“My job is giving people hope”
• This video interview is part of the Human – the movie project
Valerie Jane Morris-Goodall was born in 1934 in London. Jane had always been passionate about animals and Africa, which brought her to the farm of a friend in the Kenya highlands in 1957.
Working as a secretary, she contacted Louis Leakey, the notable Kenyan archaeologist and palaeontologist, to discuss animals. Leakey was looking for a chimpanzee researcher, and sent Jane to London to study primate behaviour and anatomy in 1958. After raising funds for a chimpanzee research project, Jane went to live at Gombe Stream National Park in 1960 accompanied by her mother.
Although she had no degree, Leakey sent Jane to the University of Cambridge in 1962 where she obtained a PhD in Ethology. Her thesis was completed in 1965 on the behaviour of free-living chimpanzees, detailing her first five years of study at the Gombe Reserve.
Her extensive research into the behaviour of chimpanzees fundamentally altered scientific thinking about the relationship between humans and other mammals. At a time when female scientists were often considered too fragile and emotional for fieldwork, Jane proved everyone wrong. Jane Goodall is considered the world’s foremost expert on chimpanzees after her 55-year-long study on the wild chimpanzees of Tanzania.
She is also a dedicated advocate and activist on behalf of animal welfare and conservation causes. Her discovery of tool manufacture and use among the chimps led her to challenge the idea that animals were distinctly different from humans, and argue instead that “we’re not as different from the rest of the animal kingdom as we used to think.”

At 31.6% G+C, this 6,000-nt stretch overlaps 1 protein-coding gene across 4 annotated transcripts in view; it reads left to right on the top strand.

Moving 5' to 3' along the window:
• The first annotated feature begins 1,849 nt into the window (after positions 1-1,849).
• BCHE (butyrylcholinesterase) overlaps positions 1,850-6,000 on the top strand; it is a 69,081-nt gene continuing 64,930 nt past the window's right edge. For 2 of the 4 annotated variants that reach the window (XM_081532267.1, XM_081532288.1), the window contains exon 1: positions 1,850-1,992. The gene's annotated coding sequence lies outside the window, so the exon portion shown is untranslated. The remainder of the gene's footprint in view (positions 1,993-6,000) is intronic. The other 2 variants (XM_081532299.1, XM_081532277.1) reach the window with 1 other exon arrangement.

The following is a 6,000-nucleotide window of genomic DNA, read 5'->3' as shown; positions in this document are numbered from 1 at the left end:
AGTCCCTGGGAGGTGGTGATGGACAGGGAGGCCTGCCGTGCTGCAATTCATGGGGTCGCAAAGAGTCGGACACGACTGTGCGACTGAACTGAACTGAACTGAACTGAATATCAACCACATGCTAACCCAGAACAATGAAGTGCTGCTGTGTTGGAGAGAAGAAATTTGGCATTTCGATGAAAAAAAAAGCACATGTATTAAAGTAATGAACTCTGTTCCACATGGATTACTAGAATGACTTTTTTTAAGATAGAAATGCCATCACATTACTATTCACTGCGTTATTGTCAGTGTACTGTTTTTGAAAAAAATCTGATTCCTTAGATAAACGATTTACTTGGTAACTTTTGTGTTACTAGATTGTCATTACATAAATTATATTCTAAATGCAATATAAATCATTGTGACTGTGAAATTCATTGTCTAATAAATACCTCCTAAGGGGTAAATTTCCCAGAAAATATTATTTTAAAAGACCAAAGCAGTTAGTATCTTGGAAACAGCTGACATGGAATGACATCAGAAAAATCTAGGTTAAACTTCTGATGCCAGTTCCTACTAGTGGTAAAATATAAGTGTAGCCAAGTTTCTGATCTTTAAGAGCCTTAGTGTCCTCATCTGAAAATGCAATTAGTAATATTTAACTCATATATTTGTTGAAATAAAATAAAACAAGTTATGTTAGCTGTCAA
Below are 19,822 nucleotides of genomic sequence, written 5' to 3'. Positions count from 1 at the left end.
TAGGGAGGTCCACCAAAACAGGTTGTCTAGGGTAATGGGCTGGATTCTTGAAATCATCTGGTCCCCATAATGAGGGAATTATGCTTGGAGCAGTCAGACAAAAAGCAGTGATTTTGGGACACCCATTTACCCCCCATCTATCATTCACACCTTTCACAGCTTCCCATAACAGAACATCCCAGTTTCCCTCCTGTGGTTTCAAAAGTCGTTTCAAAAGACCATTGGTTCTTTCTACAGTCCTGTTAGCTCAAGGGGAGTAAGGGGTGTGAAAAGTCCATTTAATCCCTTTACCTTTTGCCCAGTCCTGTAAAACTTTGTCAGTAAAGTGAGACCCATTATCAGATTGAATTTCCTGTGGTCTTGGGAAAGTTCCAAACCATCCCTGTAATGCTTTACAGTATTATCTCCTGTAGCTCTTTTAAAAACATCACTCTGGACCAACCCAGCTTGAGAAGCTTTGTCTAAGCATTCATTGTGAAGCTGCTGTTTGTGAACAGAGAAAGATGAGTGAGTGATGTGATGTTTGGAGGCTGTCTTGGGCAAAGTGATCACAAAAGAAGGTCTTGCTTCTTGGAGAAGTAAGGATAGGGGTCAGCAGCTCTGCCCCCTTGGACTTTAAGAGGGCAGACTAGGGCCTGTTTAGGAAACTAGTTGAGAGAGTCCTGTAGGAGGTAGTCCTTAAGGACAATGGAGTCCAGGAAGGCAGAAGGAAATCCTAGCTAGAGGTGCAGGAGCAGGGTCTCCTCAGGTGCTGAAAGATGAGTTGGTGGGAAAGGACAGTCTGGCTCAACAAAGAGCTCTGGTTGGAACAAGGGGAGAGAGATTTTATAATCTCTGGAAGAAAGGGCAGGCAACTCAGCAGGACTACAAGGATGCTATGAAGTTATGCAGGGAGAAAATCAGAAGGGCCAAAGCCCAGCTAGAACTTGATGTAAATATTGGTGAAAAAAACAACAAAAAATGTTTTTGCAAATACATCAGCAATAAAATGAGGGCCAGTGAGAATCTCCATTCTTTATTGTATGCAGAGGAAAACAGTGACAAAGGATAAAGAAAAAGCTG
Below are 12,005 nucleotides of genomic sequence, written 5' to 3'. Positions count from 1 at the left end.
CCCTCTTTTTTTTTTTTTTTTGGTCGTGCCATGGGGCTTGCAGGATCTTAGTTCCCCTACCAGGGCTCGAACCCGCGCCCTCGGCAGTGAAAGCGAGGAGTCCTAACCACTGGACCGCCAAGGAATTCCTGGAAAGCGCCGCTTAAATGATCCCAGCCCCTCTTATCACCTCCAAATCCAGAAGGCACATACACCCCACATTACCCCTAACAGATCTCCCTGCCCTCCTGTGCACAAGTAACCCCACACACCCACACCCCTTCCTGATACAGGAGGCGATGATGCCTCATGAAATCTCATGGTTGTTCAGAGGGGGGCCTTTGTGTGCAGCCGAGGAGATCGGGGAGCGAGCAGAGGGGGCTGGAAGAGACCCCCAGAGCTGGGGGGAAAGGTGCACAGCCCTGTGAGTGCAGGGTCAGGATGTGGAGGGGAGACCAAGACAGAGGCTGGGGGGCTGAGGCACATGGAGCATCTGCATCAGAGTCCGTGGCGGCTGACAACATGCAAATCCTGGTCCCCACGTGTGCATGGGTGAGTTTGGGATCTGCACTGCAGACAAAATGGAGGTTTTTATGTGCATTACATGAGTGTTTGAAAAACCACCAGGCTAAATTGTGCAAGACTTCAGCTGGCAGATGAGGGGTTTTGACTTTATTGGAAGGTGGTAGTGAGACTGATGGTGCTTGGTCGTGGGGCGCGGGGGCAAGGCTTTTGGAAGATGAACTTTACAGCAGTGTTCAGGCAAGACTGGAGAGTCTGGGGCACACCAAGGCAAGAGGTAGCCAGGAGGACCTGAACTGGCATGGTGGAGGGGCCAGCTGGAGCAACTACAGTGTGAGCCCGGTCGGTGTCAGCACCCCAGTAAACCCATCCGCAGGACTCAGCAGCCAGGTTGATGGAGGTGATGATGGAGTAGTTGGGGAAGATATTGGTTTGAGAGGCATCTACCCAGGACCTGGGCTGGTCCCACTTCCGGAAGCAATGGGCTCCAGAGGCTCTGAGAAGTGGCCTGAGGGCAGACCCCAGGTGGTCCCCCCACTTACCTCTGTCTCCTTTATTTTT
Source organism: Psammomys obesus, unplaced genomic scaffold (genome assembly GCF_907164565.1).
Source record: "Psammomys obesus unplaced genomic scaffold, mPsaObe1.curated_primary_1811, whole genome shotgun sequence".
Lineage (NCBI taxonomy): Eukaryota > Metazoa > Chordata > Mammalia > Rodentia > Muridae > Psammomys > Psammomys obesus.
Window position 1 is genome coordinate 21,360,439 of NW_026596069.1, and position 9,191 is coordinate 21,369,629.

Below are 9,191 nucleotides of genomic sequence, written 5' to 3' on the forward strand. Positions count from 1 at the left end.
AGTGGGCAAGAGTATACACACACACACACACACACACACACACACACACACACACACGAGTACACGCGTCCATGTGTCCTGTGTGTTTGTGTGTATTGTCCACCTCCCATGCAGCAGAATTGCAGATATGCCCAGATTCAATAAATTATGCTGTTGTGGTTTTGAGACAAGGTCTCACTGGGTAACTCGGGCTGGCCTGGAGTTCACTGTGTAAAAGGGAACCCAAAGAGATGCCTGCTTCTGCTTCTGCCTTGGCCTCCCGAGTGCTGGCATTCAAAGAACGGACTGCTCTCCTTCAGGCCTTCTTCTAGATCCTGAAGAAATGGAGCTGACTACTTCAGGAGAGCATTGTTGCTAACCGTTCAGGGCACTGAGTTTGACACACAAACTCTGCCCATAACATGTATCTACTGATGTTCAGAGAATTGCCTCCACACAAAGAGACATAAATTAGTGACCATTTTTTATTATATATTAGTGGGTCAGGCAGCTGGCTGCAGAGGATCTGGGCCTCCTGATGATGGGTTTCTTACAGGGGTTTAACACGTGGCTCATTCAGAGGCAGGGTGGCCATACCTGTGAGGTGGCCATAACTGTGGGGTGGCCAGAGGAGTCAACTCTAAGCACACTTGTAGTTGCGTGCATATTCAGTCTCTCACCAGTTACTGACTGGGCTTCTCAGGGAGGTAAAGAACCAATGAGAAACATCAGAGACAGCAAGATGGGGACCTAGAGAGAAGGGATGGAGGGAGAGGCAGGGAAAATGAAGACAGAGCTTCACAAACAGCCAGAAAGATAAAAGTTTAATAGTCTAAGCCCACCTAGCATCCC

Today, the Jane Goodall Institute works with people around the world to develop a greater understanding of how we can help humanity while still protecting the natural world.
Jane married wildlife photographer Baron Hugo van Lawick in 1964. The couple had a son, Hugo in 1967, and they divorced in 1974. The following year, she married Derek Bryceson (a member of Tanzania’s parliament and the director of that country’s national parks) who died in 1980. With his position in the Tanzanian government, he was able to protect Jane’s research project and implement an embargo on tourism at Gombe.
Jane has written books for adults and children, contributed to documentaries, serves as a National Geographic explorer-in-residence, a United Nations peace messenger, and the president of Advocates for Animals. She has received honours and accolades from governments, nonprofits, universities, and professional organisations, including a medal from UNESCO and the French Legion of Honour in 2006.
NOTE: In 2017, National Geographic released a fascinating documentary of Jane’s early years in Tanzania using film footage that had never been seen before. Highly recommended (I watched it on Netflix).
> “Jane” documentary